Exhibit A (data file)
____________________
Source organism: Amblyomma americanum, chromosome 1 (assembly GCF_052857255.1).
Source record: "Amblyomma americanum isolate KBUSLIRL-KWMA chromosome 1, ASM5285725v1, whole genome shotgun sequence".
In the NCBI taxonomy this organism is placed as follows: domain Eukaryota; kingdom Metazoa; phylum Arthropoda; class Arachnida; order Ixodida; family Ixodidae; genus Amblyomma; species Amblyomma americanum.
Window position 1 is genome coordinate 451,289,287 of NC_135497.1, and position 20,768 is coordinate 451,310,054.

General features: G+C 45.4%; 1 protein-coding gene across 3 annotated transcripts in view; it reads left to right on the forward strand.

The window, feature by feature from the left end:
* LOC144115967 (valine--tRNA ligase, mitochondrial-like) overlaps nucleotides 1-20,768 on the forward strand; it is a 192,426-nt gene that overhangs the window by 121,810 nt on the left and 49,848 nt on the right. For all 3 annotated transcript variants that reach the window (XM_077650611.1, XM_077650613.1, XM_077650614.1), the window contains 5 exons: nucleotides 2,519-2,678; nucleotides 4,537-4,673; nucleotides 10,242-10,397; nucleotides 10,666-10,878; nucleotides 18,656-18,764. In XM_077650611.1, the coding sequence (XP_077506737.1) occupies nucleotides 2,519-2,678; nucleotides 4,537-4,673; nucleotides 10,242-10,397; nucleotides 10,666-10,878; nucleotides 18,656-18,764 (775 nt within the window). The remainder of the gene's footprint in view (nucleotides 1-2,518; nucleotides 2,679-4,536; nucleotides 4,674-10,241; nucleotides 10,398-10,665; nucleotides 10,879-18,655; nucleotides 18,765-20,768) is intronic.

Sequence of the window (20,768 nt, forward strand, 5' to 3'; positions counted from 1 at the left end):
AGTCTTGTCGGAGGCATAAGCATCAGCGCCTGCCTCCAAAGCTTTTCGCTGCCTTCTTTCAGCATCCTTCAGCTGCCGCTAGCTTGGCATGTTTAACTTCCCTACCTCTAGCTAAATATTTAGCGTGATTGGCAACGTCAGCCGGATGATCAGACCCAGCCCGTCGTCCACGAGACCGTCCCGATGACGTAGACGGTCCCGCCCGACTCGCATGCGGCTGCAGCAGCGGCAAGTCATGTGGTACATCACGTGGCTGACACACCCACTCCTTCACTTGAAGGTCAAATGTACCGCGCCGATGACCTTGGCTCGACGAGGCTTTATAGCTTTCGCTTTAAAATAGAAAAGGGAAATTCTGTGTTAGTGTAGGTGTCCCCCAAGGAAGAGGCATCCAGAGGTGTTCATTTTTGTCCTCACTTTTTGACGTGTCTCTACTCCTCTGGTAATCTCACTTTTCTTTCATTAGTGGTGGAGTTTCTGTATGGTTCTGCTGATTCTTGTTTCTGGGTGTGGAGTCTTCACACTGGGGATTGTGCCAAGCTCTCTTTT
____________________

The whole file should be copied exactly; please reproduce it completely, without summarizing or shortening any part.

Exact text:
Source organism: Amblyomma americanum, chromosome 1 (assembly GCF_052857255.1).
Source record: "Amblyomma americanum isolate KBUSLIRL-KWMA chromosome 1, ASM5285725v1, whole genome shotgun sequence".
In the NCBI taxonomy this organism is placed as follows: domain Eukaryota; kingdom Metazoa; phylum Arthropoda; class Arachnida; order Ixodida; family Ixodidae; genus Amblyomma; species Amblyomma americanum.
Window position 1 is genome coordinate 451,289,287 of NC_135497.1, and position 20,768 is coordinate 451,310,054.

General features: G+C 45.4%; 1 protein-coding gene across 3 annotated transcripts in view; it reads left to right on the forward strand.

The window, feature by feature from the left end:
* LOC144115967 (valine--tRNA ligase, mitochondrial-like) overlaps nucleotides 1-20,768 on the forward strand; it is a 192,426-nt gene that overhangs the window by 121,810 nt on the left and 49,848 nt on the right. For all 3 annotated transcript variants that reach the window (XM_077650611.1, XM_077650613.1, XM_077650614.1), the window contains 5 exons: nucleotides 2,519-2,678; nucleotides 4,537-4,673; nucleotides 10,242-10,397; nucleotides 10,666-10,878; nucleotides 18,656-18,764. In XM_077650611.1, the coding sequence (XP_077506737.1) occupies nucleotides 2,519-2,678; nucleotides 4,537-4,673; nucleotides 10,242-10,397; nucleotides 10,666-10,878; nucleotides 18,656-18,764 (775 nt within the window). The remainder of the gene's footprint in view (nucleotides 1-2,518; nucleotides 2,679-4,536; nucleotides 4,674-10,241; nucleotides 10,398-10,665; nucleotides 10,879-18,655; nucleotides 18,765-20,768) is intronic.

Sequence of the window (20,768 nt, forward strand, 5' to 3'; positions counted from 1 at the left end):
AGTCTTGTCGGAGGCATAAGCATCAGCGCCTGCCTCCAAAGCTTTTCGCTGCCTTCTTTCAGCATCCTTCAGCTGCCGCTAGCTTGGCATGTTTAACTTCCCTACCTCTAGCTAAATATTTAGCGTGATTGGCAACGTCAGCCGGATGATCAGACCCAGCCCGTCGTCCACGAGACCGTCCCGATGACGTAGACGGTCCCGCCCGACTCGCATGCGGCTGCAGCAGCGGCAAGTCATGTGGTACATCACGTGGCTGACACACCCACTCCTTCACTTGAAGGTCAAATGTACCGCGCCGATGACCTTGGCTCGACGAGGCTTTATAGCTTTCGCTTTAAAATAGAAAAGGGAAATTCTGTGTTAGTGTAGGTGTCCCCCAAGGAAGAGGCATCCAGAGGTGTTCATTTTTGTCCTCACTTTTTGACGTGTCTCTACTCCTCTGGTAATCTCACTTTTCTTTCATTAGTGGTGGAGTTTCTGTATGGTTCTGCTGATTCTTGTTTCTGGGTGTGGAGTCTTCACACTGGGGATTGTGCCAAGCTCTCTTTT